By Dr. Phil Garrou, Contributing Editor
G450 – 450mm wafer status report
For most of us, whether we work in the FEOL or in packaging, what we want to know about the attempted move to 450mm wafers is (1) if it will really happen and if so (2) when will it happen. Unfortunately, those answers are not yet clear. The recent G450C update at SEMICON Europa shared some new information, but we really cannot expect such a highly politicked program to ever come out and say “This just isn’t going to work.”
G450C is a collaborative consortium being run at the Albany nano tech center. Members are Intel, TSMC, GlobalFoundries Samsung and IBM. IBM, recall has sold off all production capability to GF, so this program, to them, is really a window on what can be done, not something they will commercialize.
The consortium goal is to have a “full flow 14/10nm process capability on line by 2016.” Of interest was their tool installation status report as shown below.
In terms f process readiness, they reported the following:
- Process Capability demonstrated on 98% 14nm process steps
- Productivity: 80% of process tools can achieve 300mm equivalent or better (WPH)
- Performance: Process tools at or near 300mm process targets
- Suppliers can deliver HVM tools in 18-24 months after signals
- Potential die cost savings of >30% achievable
Panasonic – Plasma Dicing
Panasonic reports that plasma based dicing is both damage free and results in more die per wafer due to the narrower dicing streets. Panasonic reports etch rates of 20m/min with their APX300 HVM tool.
In addition, the fracture strength of the silicon is greatly increased.
Front side and backside process flows are shown below.
Fraunhoffer EMFT – Ultra-thin devices in flexible packages
Christof Landesberger of Fraunhoffer EMFT discussed their program to develop a processing scheme for embedding and interconnection of ultra-thin IC devices in flexible chip foil packages.
Target applications include:
- Smart phones – Reduce package thickness
- Healthcare and Wearables
- Large area electronics; e. g. bendable displays and photovoltaic modules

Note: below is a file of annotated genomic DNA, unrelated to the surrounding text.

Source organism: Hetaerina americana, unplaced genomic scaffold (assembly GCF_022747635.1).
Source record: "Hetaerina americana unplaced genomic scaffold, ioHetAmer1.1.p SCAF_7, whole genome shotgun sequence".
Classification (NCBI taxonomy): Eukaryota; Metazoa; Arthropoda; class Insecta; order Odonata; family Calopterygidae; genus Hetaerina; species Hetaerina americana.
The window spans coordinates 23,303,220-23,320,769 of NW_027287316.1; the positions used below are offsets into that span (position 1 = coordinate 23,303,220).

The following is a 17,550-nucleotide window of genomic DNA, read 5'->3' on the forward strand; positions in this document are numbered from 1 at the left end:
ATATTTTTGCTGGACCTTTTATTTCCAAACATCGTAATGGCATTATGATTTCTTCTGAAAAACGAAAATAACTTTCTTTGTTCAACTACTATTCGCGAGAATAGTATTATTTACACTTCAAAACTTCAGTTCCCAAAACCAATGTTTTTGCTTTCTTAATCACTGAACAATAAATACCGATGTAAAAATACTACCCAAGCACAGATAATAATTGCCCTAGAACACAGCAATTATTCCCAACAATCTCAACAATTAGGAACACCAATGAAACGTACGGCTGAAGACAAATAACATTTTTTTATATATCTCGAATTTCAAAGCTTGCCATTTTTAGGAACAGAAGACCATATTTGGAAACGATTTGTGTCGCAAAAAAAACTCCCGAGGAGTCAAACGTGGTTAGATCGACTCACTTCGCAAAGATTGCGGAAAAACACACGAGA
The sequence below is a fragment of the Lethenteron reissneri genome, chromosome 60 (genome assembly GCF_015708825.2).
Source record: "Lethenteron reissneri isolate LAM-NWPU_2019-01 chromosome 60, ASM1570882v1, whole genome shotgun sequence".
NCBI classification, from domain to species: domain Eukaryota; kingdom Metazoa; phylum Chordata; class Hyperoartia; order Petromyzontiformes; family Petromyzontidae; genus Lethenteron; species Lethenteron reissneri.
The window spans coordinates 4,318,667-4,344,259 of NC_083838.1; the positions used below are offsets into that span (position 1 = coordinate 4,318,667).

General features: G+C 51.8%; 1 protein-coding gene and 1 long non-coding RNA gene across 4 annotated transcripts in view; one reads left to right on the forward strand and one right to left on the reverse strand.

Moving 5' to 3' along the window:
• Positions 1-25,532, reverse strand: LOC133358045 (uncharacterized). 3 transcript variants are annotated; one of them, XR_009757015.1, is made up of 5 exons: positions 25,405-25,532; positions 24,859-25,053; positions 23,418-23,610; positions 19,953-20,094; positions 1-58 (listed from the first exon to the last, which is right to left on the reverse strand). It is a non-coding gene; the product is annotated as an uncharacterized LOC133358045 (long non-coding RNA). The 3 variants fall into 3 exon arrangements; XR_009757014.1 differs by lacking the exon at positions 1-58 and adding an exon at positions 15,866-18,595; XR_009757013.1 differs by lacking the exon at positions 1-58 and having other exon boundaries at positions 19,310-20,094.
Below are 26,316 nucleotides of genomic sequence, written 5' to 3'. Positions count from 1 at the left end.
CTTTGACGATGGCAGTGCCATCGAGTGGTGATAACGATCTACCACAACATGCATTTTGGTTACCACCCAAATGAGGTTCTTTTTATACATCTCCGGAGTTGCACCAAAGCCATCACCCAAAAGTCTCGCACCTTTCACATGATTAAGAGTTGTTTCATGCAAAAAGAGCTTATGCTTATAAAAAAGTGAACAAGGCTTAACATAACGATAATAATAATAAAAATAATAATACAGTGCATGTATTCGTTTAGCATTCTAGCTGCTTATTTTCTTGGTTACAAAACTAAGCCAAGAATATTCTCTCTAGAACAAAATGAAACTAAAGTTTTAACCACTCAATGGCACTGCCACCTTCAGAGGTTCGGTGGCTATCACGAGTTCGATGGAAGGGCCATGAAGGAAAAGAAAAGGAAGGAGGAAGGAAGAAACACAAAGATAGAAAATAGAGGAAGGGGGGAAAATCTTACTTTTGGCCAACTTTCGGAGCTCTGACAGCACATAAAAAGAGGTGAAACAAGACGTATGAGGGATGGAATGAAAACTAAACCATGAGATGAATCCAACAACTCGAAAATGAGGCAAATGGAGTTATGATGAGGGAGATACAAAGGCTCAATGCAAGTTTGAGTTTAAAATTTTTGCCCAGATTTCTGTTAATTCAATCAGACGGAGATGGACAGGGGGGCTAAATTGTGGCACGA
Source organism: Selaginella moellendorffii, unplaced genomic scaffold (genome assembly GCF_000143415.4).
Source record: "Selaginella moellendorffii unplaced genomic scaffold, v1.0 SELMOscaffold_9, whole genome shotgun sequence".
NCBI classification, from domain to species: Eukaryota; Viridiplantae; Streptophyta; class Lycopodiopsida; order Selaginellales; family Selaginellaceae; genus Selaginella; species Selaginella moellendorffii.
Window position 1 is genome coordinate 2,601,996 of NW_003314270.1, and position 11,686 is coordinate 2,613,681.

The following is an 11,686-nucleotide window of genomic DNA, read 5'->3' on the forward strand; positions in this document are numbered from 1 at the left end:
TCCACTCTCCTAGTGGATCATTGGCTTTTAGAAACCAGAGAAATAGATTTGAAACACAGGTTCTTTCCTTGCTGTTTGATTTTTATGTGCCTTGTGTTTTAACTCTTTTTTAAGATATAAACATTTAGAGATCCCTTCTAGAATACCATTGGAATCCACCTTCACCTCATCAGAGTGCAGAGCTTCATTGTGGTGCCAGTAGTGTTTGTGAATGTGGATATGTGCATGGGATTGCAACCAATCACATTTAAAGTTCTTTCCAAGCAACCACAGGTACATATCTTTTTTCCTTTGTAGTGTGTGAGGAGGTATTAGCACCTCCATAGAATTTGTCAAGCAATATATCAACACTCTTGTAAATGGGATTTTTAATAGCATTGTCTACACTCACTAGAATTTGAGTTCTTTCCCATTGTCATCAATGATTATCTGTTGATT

- Sensors on curved surfaces; to be adapted or integrated to machines, buildings, robots, housings
- IoT applications
The key question to be answered is: “Will there be increased mechanical robustness of ultra-thin silicon die after embedding them in films?”
They report a strong increase in breaking force for ultra thin silicon after embedding as shown in the following weibull plot.
Their process flow is sown below.
In their micro controller demonstrator, 25um thick die are inserted in the cavities on the flexible substrate. The chips are covered by 10um of thin film dielectric and patterned and connected. The final packages showed no cracking or delamination after bending.
Their initial conclusions are hat rigid packages will be used for 50-150um thick die and such flexible packages will be used for ultra thin, 10-30um die.
Osram – review of chip interconnection in LED packages
Standard LED packages remain lead frame based. They are:
– easy to assemble by standard SMT reflow
– show the lowest manufacturing cost
– integral solder pad with excellent heat sinking
– single WB interconnect with proven reliability
A multitude of packaging configurations are available and are being used.
Die attach methods include conductive epoxies, non conductive silicones, sinterable materials and eutectic metal solders which all provide different thermal performance and cost and ae better compatible to different packages.
Amongst other things, they conclude:
– When comparing acrylate based silver filled die attach to their epoxy counterparts Osram finds that the acrylates show less stable interconnection after solder heat treatment.
– Corrosive gasses like moisture, NO2 and SO2 diffuse through clear silicone encapsulant. Attack on copper is even worse. Hybrid silicones should be used as well as Ni diffusion barriers for copper gold plated surfaces.
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